This month marks 10 years since we moved to New York City. I’m writing on a variety of topics to reflect on a decade in one of the best cities in the world. Read all the posts.
If my blog archives are to be trusted, within the first two weeks of being in NYC, I had found my way to my first concert (Paul Van Dyk at the Virgin Megastore in Times Square) and my first book event (Neal Stephenson at the Barnes & Noble in Union Square for the release of Quicksilver: Volume One). Both were free, letting me get in very close contact with two artists that I had a deep love for almost immediately after arriving in my new home.
As a first hit, that was one hell of a drug.
New York is constantly busy with events, so much so that there’s no possible way that you will ever attend all, let alone most, of the things you might be interested in. I tried, lacking any better judgement, to do them all for a couple of years, before growing too old/too tired/too annoyed to keep that up.
Concerts are particularly tough. Plenty of concerts start way too late: regardless of day of the week, main acts for rock shows tend to go on around 10 and DJ sets are lucky if they start by 2AM. NYC is dotted with venues with shitty sight lines, crowds are ill-mannered, expensive drinks, and bathrooms that are indescribably bad.
But every now and then, you get that one really really great show, and your faith is restored, at least for a little while. And being in the Media Capital Of The World, most every band you will ever want to see will come to town at some point.
With all that in mind, some high points and low points of concerts I’ve attended in NYC.
THE ABSOLUTE BEST SHOW I’VE EVER BEEN TO AND PROBABLY WILL EVER GO TO
LCD Soundsystem’s final show at MSG, easily. You can grab the documentary of the show easily enough, and it’s worth watching, but James Murphy’s drive to churn out three of the best dance (and I mean that in the actual-music-that-makes-you-want-to-dance sense, not the unn-tsst-brostep-or-generic-trance sense) albums of the 2000’s turned his band’s final show into something unforgettable. It was an almost painfully long set, emotional to be in the audience of, and one of those shows that was truly a “had to be there” experience.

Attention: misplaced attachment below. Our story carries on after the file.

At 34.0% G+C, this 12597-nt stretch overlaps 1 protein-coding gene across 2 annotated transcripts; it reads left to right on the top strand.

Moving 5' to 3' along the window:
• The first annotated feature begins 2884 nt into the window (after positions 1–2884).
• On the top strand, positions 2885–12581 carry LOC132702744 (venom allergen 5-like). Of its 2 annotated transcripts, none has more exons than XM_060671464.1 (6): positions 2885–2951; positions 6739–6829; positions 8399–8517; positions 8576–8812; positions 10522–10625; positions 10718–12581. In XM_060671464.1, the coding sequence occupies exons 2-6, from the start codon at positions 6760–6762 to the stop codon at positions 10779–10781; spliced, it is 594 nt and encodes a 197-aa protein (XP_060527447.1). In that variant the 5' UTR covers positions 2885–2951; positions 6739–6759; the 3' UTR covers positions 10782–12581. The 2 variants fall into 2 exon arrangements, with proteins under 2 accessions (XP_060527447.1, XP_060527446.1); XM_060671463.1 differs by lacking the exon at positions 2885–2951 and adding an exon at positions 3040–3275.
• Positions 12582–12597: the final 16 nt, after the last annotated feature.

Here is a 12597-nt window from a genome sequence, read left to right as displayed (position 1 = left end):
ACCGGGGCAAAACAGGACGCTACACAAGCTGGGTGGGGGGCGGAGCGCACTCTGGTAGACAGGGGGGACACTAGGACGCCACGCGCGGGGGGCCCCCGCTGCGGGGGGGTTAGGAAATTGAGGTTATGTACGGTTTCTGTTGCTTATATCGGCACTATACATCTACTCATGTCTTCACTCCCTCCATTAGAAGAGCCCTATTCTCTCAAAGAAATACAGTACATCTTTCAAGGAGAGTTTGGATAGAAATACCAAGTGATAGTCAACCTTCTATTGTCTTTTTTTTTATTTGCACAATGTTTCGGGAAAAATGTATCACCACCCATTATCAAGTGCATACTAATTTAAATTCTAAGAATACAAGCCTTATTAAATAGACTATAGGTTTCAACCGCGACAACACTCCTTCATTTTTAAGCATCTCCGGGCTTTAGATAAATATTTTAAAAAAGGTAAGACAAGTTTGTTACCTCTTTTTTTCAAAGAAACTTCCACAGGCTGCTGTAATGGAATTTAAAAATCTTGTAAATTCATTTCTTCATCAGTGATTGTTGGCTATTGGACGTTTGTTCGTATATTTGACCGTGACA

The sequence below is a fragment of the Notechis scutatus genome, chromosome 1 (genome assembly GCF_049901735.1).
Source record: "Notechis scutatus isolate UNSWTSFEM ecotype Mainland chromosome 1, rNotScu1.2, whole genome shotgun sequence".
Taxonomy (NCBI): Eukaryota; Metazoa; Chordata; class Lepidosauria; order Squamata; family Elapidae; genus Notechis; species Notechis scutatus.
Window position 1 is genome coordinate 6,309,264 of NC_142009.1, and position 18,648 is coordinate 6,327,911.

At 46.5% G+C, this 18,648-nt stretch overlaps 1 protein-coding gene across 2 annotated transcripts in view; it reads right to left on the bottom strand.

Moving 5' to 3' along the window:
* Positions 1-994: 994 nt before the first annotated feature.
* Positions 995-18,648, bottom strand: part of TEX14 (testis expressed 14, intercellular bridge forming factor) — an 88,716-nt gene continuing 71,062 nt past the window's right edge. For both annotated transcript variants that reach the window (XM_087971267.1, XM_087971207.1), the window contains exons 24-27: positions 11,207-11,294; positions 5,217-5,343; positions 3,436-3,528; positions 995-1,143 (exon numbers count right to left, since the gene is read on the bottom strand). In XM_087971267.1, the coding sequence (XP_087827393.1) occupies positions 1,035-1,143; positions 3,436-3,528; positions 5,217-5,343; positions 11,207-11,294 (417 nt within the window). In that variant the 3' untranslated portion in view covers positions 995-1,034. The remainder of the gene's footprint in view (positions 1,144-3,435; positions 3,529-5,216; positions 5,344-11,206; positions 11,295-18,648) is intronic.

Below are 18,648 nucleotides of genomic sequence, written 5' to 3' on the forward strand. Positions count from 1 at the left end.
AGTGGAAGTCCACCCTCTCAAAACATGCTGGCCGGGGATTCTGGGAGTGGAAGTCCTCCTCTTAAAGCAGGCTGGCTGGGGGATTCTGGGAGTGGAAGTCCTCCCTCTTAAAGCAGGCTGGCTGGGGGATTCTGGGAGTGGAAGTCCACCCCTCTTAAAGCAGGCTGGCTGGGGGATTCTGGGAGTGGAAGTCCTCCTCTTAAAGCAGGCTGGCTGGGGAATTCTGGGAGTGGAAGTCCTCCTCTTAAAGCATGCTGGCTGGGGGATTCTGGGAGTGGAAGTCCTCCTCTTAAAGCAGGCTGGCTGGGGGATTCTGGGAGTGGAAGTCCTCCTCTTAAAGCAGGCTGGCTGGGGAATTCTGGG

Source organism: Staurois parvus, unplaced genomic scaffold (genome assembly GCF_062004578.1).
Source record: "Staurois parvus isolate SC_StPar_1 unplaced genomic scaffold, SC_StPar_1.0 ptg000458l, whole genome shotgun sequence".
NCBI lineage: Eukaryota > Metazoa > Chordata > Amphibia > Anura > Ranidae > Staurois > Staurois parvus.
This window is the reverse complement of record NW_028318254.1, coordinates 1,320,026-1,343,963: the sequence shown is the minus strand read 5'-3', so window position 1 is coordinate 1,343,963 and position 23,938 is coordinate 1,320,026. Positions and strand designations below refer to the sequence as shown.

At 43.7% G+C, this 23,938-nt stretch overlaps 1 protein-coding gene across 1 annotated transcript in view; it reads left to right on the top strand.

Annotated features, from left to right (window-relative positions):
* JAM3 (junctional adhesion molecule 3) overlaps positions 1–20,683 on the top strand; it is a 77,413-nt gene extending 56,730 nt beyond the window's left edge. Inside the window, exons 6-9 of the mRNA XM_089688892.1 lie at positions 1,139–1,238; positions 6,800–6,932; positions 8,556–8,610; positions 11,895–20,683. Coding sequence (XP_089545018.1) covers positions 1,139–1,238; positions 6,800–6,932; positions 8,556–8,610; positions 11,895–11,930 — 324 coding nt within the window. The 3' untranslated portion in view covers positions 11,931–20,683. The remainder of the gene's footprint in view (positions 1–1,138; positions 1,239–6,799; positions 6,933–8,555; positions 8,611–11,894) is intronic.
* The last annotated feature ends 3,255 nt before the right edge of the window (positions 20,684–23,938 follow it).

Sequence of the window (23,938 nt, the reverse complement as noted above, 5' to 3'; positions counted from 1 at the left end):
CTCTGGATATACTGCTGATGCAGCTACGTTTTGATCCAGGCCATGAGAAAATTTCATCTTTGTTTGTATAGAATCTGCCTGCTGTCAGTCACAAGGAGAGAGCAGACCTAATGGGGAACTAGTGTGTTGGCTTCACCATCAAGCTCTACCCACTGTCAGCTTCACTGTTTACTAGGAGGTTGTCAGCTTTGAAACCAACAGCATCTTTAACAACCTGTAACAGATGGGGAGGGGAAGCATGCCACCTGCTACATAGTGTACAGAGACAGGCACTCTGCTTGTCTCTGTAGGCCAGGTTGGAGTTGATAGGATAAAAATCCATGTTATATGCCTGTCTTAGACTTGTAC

THE SECOND BEST SHOW I’VE EVER BEEN TO AND THE FALLBACK SHOULD I EVER START HATING LCD SOUNDSYSTEM, WHICH WON’T HAPPEN BUT I NEEDED TO CONTEXTUALIZE THIS SOMEHOW
Daft Punk at the Cyclones Stadium on Coney Island. This was the heyday of the Alive tour, with the pyramid and the mashups and the blowing of minds. An outdoor show with perfect weather, with the set just hitting its peak as the sun went down, and a perfect light show – it was magical.
THE SHOW THAT MOST MADE MY SIXTEEN YEAR OLD SELF HAPPY, AND THUS RUINED MY FUTURE ENJOYMENT OF THE BAND IN QUESTION
I have had three opportunities to see Nine Inch Nails play in NYC. The first, a fairly regular show at MSG in support of their 2000-era albums, was alright but perhaps a touch forgettable.
The second show came during the “retirement” tour, and as we crammed into Webster Hall in August of 2009, we were treated to the thing I would have most wanted when I first discovered Trent Reznor: a concert of The Downward Spiral, sequentially from Mr. Self Destruct all the way through to Hurt. It was beautiful, and perfect, and even as the band played stuff off the other albums to cover the second hour of the show, it was sort of set in my mind that when it came to the formative band of my angsty teenage years, it wasn’t going to get better than that.
The third opportunity is in a month or two. And it is an opportunity I’ve passed on, because after I’ve seen you on a retirement tour – especially one where you do wish fulfillment the likes of which that Webster Hall show managed – you’re off my desired ticket list. It’s not getting better than that.
BEST SHORT NOTICE SHOW
LCD Soundsystem again, this time for the show announced a day before it happened for Music Hall of Williamsburg. A tune up before the This Is Happening tour, where most of the new songs were played for the first time. Great small crowd, the band was in high spirits, and it was like a meeting of the LCD Fanclub, since you had to act really quick to have made it in.
Chemical Brothers, Hammerstein Ballroom. Half due to the guy drugged out of his mind who kept trying to squeeze in front of us when we were standing at the barricade, who ended up getting removed by security because he wouldn’t stop being a complete jackass.
But beyond him: such a shitty DJ set. Sure, the video display was kind of neat, but it was basically a “push play and then spent the night waving your arms in the air” sort of a night.